The Global Government Finance Summit addresses some of the biggest challenges facing public sector finance leaders around the world.
Each session is a free-flowing discussion between participants, including stimulating presentations from a range of Public Service leaders. Please see below the agenda for the 2023 Summit…
Tuesday 6 June 2023
18:30 – 19:30
Welcome, context and group introductions
General Treasurer of the Kingdom, Morocco
Former UK Senior Civil Servant; Moderator, Global Government Forum
19:30 – 21:30
Participants consider global economic issues and discussions take place over dinner.
Presentation and discussion
Minister of Economy and Finance, Morocco
Chief Economist, Government of Ireland, Ireland
Discussions take place over dinner and the session ends at 21:30
Wednesday 7 June 2023
09:00 – 10:30
The path to sustainable growth: finance departments and the climate crisis
After 40 years of cheap energy, spiralling prices are hitting economic growth and living standards – demonstrating the risks of dependence on globalised energy markets built around fossil fuels. The problem illustrates the importance of the net zero agenda: to avert climate change, tackle pollution, strengthen resilience and build the economies of the future, finance departments must develop the green infrastructure, incentives and industries required to attract investment and change the behaviour of organisations and citizens.
Major economies have got the message: the USA’s Inflation Reduction Act and the EU’s pandemic recovery fund represent huge investments in sustainable industries – but meeting the ambitions of COP26 will require more than resources. Finance ministries will, for example, have to redesign tax and regulatory frameworks; develop policies to rebuild national infrastructures; and reduce emissions across governments’ own operations. And these goals in turn will demand further reforms – such as those required to build thriving green finance sectors, and to incorporate sustainability objectives into accounting systems and performance metrics. In this session, finance leaders will debate their role in driving down carbon emissions while protecting their populations’ living standards.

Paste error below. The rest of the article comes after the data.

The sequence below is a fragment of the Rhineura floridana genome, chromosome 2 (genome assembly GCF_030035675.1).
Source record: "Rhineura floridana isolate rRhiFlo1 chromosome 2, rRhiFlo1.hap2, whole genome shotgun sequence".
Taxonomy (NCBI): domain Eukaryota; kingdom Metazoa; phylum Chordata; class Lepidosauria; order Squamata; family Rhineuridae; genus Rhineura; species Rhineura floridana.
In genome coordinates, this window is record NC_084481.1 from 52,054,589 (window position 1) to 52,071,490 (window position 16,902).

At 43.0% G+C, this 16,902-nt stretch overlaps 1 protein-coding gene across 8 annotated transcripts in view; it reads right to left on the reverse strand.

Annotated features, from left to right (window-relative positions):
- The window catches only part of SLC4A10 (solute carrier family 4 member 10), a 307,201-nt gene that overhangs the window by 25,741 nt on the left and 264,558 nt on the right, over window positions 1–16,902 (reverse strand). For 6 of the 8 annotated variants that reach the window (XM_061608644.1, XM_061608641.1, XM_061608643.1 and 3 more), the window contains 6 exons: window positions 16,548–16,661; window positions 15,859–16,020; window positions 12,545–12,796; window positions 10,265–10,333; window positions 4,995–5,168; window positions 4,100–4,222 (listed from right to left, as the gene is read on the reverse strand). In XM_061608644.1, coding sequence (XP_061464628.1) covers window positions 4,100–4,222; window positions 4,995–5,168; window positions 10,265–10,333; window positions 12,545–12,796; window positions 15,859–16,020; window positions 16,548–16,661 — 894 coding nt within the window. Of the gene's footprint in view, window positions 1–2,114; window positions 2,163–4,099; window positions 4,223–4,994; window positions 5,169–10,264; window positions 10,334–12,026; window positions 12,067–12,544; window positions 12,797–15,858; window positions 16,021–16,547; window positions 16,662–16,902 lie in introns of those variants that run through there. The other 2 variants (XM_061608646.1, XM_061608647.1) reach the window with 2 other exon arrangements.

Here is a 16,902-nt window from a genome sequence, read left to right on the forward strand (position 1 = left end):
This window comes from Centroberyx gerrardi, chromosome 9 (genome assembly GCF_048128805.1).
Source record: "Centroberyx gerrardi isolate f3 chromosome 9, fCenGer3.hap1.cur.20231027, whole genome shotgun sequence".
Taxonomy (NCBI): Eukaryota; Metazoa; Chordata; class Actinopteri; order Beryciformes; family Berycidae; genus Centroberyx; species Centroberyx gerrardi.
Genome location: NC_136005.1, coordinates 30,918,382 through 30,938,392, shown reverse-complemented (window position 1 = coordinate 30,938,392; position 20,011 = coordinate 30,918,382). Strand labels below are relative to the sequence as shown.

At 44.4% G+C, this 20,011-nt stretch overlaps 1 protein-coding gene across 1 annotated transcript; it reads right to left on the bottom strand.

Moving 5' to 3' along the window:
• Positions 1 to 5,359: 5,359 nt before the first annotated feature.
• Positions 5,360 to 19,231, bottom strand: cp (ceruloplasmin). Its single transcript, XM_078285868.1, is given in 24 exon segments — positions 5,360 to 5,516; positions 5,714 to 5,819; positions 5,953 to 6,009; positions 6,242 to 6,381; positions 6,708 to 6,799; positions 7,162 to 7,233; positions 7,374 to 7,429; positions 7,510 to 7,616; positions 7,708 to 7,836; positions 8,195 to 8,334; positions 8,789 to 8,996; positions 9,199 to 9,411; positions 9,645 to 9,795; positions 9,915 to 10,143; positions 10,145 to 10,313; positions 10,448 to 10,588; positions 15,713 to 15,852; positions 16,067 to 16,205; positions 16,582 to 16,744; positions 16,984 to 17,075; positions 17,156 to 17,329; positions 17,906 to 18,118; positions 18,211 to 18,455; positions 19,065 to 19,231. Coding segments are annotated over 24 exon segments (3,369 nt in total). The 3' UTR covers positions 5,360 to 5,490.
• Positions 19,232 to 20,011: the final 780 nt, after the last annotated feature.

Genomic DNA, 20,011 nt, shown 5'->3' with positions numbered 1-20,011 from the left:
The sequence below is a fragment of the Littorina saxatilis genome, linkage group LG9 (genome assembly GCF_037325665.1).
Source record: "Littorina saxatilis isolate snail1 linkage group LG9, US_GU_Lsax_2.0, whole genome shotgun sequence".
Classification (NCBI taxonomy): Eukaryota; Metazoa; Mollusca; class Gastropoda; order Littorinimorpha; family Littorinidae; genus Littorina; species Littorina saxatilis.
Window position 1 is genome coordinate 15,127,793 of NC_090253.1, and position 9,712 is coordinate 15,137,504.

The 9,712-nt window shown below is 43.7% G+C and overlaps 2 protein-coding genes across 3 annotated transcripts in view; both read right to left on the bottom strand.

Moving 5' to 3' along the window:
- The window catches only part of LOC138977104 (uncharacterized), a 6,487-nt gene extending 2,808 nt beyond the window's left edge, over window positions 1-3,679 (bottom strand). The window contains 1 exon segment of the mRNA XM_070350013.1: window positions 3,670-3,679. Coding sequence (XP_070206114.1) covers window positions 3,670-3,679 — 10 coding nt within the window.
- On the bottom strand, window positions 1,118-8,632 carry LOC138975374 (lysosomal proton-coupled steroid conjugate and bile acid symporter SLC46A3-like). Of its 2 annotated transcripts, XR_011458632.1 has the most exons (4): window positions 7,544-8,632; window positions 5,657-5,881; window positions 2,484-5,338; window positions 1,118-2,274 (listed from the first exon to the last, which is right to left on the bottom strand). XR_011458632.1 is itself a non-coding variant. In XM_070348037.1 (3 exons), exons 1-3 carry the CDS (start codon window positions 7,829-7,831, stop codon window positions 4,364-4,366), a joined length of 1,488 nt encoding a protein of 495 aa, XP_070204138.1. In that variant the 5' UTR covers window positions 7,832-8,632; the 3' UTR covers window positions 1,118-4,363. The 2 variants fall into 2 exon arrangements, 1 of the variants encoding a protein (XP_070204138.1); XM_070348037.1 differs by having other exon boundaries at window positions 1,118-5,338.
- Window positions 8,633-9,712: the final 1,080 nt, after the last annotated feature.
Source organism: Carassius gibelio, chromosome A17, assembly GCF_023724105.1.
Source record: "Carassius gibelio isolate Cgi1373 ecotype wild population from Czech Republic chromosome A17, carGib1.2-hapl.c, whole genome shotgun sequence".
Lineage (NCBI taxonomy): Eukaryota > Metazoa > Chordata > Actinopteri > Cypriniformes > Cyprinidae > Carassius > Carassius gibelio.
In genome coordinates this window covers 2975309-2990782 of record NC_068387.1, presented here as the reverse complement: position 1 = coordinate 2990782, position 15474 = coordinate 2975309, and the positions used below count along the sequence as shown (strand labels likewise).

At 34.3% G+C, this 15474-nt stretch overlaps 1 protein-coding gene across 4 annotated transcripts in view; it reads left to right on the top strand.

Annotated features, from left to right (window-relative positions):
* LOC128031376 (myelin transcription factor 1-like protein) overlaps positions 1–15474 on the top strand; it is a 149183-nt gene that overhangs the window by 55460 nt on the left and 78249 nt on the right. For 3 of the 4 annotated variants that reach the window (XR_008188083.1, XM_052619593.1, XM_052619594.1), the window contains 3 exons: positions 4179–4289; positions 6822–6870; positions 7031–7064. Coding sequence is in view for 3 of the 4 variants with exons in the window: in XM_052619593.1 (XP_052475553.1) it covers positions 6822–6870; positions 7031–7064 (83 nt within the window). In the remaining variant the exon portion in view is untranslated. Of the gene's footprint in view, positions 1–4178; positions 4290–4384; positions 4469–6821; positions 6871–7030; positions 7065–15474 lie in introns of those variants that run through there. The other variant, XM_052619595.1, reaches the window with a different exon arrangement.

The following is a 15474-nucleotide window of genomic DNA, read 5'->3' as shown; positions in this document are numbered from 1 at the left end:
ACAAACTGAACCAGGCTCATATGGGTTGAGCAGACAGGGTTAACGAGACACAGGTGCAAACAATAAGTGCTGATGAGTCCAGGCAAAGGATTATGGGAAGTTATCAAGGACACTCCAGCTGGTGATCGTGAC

Including presentations and discussion
Raúl Enrique Rigo
Secretary of the National General Treasury, Ministry of the Economy, Argentina
Director Strategy Public Finance Industry, Microsoft
Session followed by refreshment break
11:00 – 12:30
The pandemic saw governments rapidly expanding their use of digital information: accessing, processing and analysing new data sources, they were able both to quickly understand COVID-19’s impact on populations and economies, and to target and deliver support. Finance departments were at the forefront of these innovations, which sat alongside ongoing work to make better use of data in financial management, budgeting and project governance. Having demonstrated the huge value of modern technologies, they’re well placed now to realise the full potential of digital and data.
Real-time geospatial, transactions and sensor data, for example, can be used to build a far more complete picture of economic activity – helping to target interventions and guide policymaking. Developing shared ways of managing financial data, departments can coordinate service delivery, improving budgeting, and track the impact of public spending. Digitalising and automating business processes, they can revolutionise both collection and disbursement operations. Analysing financial data, they can combat cyber and organised crime, fraud, errors and tax evasion. This session will explore how treasuries and finance ministries can best use digital and data technologies to improve policymaking, financial management and service delivery.
Director, State Treasury Agency, Azerbaijan
Ahmed Réda Chami